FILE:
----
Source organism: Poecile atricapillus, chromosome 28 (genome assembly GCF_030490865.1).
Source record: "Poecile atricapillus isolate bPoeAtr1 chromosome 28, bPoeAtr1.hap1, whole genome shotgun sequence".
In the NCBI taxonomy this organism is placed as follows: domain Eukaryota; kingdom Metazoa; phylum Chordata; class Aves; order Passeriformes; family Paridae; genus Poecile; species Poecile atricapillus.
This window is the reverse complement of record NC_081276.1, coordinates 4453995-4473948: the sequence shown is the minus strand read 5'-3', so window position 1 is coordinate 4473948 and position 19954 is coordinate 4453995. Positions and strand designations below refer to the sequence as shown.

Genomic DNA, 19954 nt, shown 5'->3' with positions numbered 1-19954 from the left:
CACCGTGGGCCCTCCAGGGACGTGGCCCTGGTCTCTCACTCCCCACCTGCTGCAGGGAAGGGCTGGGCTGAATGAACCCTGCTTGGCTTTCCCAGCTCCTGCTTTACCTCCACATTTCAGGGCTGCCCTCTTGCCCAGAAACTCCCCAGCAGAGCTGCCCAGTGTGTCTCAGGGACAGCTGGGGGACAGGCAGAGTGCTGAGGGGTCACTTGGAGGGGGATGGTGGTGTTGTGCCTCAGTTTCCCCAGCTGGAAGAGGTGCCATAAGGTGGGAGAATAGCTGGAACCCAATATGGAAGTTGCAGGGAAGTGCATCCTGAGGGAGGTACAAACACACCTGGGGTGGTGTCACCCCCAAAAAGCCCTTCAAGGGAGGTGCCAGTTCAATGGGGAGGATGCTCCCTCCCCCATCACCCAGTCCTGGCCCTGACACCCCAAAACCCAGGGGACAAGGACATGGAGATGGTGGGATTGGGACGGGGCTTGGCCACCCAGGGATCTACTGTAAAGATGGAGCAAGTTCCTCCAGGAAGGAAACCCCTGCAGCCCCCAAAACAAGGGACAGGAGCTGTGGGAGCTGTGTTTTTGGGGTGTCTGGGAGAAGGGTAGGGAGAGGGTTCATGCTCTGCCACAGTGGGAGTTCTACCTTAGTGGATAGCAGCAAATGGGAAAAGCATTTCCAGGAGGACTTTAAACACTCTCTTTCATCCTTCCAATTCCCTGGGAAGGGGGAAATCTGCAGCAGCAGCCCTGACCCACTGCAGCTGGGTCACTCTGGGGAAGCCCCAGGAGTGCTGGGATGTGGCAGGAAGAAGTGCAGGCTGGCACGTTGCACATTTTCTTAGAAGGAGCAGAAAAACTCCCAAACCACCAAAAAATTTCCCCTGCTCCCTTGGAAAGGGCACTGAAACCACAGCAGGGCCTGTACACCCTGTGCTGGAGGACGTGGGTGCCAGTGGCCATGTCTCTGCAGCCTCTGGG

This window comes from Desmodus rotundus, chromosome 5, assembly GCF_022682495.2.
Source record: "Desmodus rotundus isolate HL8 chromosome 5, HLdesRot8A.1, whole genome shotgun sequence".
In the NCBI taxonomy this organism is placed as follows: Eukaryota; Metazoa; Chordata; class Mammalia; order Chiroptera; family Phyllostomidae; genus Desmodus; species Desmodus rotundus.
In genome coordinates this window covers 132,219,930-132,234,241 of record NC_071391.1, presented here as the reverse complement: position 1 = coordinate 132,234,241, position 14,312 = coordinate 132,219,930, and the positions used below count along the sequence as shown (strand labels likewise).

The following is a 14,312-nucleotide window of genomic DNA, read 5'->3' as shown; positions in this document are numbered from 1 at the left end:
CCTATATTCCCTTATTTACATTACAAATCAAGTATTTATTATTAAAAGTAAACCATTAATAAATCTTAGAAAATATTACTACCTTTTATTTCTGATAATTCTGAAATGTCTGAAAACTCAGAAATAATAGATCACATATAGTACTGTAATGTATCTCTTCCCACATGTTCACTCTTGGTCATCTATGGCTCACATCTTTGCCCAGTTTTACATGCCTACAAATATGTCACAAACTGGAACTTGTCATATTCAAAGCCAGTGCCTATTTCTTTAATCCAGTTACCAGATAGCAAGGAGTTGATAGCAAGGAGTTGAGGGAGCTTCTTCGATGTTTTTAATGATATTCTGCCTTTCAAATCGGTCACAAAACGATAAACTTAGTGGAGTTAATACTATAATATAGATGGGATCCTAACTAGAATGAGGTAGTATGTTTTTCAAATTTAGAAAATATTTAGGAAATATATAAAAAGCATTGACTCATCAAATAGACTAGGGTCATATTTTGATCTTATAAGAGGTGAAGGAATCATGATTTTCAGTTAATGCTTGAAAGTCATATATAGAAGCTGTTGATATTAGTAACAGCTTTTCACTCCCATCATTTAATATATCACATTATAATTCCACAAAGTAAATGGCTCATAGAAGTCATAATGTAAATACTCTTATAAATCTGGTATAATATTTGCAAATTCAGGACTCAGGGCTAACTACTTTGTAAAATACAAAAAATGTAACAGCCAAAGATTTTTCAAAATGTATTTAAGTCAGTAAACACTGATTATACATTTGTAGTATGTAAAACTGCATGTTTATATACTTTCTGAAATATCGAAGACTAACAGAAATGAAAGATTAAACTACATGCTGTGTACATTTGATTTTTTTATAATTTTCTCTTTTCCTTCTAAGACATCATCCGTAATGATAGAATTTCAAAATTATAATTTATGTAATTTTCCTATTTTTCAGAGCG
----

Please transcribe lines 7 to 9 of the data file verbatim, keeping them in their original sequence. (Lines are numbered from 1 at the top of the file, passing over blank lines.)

This window comes from Desmodus rotundus, chromosome 5, assembly GCF_022682495.2.
Source record: "Desmodus rotundus isolate HL8 chromosome 5, HLdesRot8A.1, whole genome shotgun sequence".
In the NCBI taxonomy this organism is placed as follows: Eukaryota; Metazoa; Chordata; class Mammalia; order Chiroptera; family Phyllostomidae; genus Desmodus; species Desmodus rotundus.